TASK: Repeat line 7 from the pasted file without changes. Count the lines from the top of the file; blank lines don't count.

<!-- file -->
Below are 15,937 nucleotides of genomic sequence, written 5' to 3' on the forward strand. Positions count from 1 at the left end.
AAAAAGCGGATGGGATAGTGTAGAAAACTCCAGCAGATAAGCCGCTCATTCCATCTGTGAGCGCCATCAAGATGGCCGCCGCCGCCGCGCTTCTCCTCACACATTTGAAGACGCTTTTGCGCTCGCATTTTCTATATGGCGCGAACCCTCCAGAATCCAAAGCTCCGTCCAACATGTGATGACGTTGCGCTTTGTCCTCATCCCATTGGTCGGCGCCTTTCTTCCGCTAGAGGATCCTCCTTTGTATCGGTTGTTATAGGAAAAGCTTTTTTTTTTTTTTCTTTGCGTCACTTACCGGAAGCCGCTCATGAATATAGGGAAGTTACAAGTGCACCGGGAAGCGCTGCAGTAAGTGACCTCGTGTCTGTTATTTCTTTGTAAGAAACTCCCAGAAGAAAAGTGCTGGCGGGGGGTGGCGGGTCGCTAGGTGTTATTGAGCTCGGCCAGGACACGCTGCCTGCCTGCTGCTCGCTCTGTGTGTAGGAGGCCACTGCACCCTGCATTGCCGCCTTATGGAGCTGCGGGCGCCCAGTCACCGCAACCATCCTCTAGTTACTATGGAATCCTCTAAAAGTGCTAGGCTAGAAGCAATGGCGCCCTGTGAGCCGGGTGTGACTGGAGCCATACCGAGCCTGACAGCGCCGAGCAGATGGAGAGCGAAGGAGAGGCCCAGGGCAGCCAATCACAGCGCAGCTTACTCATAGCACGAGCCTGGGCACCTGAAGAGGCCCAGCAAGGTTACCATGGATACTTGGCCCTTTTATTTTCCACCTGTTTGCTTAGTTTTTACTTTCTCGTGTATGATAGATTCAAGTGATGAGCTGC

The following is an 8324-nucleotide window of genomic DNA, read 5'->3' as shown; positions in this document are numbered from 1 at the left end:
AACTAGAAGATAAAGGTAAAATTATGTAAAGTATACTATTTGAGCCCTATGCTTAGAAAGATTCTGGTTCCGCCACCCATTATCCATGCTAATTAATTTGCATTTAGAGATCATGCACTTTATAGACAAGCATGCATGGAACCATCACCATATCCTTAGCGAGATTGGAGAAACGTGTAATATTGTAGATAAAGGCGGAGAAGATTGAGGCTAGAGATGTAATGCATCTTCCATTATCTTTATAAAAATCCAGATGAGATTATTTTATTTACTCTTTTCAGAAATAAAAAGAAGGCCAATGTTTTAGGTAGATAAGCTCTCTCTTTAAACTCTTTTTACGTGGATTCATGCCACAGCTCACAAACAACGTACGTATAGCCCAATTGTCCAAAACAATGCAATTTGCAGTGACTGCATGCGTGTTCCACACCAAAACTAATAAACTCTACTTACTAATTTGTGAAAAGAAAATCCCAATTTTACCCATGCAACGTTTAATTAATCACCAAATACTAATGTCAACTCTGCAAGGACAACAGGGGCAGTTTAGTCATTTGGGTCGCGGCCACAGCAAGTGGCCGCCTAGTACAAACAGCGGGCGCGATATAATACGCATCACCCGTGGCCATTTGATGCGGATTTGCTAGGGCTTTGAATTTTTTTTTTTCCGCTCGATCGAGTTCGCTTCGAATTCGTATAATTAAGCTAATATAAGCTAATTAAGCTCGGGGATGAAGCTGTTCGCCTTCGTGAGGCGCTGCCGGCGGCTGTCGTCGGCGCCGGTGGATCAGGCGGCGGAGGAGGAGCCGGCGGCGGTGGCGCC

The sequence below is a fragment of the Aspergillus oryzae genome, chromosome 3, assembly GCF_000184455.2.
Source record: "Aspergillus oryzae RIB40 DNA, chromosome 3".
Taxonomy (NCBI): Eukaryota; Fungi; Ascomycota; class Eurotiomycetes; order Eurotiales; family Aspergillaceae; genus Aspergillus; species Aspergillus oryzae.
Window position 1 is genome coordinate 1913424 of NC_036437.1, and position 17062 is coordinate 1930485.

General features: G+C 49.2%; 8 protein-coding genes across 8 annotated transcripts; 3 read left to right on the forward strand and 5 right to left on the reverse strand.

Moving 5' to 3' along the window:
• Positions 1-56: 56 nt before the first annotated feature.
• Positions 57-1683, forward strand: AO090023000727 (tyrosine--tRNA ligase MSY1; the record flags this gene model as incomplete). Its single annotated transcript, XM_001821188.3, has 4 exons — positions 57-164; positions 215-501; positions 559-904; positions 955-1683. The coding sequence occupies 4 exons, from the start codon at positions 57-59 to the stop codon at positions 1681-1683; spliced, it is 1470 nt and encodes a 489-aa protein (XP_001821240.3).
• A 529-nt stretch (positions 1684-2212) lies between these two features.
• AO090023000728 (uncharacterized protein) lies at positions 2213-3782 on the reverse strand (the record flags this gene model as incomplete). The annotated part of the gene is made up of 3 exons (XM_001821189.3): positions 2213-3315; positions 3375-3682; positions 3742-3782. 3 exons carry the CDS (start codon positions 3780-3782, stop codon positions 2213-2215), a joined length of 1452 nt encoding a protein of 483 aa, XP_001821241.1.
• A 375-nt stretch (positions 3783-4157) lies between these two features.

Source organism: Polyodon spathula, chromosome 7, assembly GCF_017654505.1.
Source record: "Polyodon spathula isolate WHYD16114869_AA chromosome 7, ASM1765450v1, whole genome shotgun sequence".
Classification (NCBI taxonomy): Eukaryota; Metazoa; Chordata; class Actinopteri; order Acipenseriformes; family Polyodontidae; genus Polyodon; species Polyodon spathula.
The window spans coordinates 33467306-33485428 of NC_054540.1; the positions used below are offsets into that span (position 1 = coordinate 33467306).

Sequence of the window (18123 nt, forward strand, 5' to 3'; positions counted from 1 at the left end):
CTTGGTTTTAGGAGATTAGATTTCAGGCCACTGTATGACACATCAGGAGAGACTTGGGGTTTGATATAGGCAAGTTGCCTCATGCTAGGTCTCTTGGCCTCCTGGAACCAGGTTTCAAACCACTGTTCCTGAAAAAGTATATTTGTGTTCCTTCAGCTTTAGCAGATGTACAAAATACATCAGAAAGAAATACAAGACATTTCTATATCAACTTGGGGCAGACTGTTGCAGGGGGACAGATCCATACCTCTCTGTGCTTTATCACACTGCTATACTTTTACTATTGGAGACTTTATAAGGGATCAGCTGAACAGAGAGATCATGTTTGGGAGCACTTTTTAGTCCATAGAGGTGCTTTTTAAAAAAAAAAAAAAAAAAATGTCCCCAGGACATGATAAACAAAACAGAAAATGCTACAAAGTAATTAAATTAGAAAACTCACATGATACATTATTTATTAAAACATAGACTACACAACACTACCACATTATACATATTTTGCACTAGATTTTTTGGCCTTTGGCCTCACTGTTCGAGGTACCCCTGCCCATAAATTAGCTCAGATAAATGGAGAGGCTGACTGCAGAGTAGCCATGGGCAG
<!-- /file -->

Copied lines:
Taxonomy (NCBI): Eukaryota; Fungi; Ascomycota; class Eurotiomycetes; order Eurotiales; family Aspergillaceae; genus Aspergillus; species Aspergillus oryzae.